I can’t remember who proposed Fairy Tale Lies, but the team was Lani, Krissie and I. We did some world building, but they had projects they had to do, and the project went dormant. Then we talked about doing novellas about mermaids in that world, and we did discovery work, but we were all swamped with different books and the project went dormant. We still talked about the world, we just didn’t do anything with it. But I loved the world, so I kept working and started the Zo stories, which I’m still working on, and then in September, Lani said, “I want to do a collaboration that works like a television series, episodes/stories that combine to make a season long arc, each one standing on its own as an episode, in that Fairy Tale world Jen’s been building.” And Krissie and I said, “Yes,” and I said, “Let’s ask Toni to play, too,” and they said, “Excellent idea,” and we asked Toni, and she said, “Yes,” and we got started, but Lani was working on a book and teaching, and Krissie was editing two books and dealing with taxes and upheaval at home, so they said they’d be back in a minute, and Toni and I started talking. A month later, Toni and are obsessively e-mailing and doing chat room stuff and building a much, much better world than I had started, Krissie’s still swamped but she’s starting next week, and Lani said last week, “I have to bow out,” so now it’s Toni, Krissie, and I, twelve stories/episodes to make a novel. I’m having a blast.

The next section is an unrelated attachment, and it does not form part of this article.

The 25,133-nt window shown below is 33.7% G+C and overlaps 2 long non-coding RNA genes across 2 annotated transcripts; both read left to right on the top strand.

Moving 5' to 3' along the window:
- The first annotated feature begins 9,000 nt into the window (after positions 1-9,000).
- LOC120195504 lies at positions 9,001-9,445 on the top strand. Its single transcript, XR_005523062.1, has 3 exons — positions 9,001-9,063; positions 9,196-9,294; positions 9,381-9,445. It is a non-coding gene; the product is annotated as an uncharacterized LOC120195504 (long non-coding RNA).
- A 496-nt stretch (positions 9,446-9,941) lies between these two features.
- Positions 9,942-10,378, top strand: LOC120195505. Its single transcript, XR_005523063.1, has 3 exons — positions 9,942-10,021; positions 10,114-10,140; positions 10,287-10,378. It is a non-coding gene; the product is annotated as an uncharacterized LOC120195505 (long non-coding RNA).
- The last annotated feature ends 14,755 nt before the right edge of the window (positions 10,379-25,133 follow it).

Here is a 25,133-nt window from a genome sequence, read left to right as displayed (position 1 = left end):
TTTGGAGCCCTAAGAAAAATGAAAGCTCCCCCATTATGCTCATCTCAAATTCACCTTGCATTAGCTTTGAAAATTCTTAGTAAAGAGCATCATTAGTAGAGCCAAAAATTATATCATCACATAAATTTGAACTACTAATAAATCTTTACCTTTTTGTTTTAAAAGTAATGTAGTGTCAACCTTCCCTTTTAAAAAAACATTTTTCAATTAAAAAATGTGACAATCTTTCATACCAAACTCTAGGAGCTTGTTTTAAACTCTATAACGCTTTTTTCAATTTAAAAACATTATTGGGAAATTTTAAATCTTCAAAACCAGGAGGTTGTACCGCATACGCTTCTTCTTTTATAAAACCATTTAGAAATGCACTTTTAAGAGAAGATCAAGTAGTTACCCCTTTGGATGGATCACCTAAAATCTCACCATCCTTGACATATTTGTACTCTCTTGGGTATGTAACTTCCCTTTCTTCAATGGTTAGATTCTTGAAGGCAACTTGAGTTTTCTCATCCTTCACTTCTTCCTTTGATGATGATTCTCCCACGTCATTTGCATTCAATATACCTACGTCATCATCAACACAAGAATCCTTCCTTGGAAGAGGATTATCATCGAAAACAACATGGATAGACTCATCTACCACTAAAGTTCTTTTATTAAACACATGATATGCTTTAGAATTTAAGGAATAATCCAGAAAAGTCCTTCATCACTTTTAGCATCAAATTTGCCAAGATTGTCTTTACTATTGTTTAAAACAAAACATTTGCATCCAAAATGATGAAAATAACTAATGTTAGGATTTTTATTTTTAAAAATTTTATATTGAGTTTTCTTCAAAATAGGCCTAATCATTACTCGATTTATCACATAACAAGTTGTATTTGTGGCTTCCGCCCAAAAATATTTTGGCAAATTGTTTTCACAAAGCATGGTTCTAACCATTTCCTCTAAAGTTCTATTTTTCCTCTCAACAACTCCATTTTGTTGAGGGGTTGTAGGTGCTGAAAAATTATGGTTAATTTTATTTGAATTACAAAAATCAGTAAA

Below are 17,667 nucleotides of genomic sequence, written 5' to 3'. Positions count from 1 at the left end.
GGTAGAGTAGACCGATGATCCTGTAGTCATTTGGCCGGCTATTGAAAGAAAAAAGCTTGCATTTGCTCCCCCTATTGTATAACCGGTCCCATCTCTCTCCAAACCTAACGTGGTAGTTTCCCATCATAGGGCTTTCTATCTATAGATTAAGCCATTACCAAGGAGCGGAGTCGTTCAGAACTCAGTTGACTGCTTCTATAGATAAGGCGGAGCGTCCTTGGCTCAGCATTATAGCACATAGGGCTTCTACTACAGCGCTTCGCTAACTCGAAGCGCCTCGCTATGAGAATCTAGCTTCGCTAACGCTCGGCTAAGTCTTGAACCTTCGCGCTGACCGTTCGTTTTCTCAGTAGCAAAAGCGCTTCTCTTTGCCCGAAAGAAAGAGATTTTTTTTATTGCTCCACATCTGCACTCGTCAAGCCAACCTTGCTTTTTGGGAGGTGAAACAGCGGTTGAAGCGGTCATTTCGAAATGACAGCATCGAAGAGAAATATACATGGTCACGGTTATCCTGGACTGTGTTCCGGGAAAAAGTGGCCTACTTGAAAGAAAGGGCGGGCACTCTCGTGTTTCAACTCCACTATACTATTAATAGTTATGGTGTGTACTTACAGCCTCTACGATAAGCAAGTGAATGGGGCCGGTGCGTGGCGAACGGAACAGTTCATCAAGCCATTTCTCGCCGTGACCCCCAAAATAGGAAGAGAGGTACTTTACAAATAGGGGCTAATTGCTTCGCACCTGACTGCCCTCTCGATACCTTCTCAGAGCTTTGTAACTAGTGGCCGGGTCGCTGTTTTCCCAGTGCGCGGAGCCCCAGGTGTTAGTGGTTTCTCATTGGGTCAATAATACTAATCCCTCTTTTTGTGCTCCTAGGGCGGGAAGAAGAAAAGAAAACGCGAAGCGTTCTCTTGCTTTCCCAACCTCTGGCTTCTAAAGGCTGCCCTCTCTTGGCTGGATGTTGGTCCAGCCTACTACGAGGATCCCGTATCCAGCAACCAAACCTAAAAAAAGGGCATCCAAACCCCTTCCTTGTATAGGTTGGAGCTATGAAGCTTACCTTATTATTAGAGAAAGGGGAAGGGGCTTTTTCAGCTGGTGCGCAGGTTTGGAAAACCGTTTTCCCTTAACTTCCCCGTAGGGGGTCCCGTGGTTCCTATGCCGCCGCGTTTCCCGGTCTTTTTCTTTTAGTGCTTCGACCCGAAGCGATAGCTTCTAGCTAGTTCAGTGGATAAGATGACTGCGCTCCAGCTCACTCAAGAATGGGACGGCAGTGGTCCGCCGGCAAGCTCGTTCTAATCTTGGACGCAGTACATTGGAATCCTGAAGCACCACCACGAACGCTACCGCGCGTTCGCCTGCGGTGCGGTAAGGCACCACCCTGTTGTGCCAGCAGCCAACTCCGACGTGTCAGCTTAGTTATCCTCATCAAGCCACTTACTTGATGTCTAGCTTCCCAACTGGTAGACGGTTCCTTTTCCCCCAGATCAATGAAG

So looking back on this, I never start a collaboration, somebody always invites me. Having said that, I think the majority of collaborations don’t work because they are really, really, really difficult. You have to be incredibly flexible, with a big block of time you can give up to just talking about the story and the world, all the while knowing that when you get finished, you’re only going to get a third or a quarter of the money that comes in, and you have to compromise over and over and over again. So collaborations for the most part are not the way to go. In this case, it’s worth it for me because I love this world and I’ve got the Zo stories in it, and Toni’s had an idea for awhile that fits this world, so she’ll have that standalone novel, so what this collaboration is doing for the two of us is building a fantasy world–which is INCREDIBLY difficult–that we can then use for future stories we both already want to write. And Krissie, when she finally gets her slate clear enough to join us, will probably do the same. I can’t begin to tell you how much cleaner, clearer, sharper, more detailed, and more fun this world is after talking about it every day with Toni for a month. It’s been an amazing experience.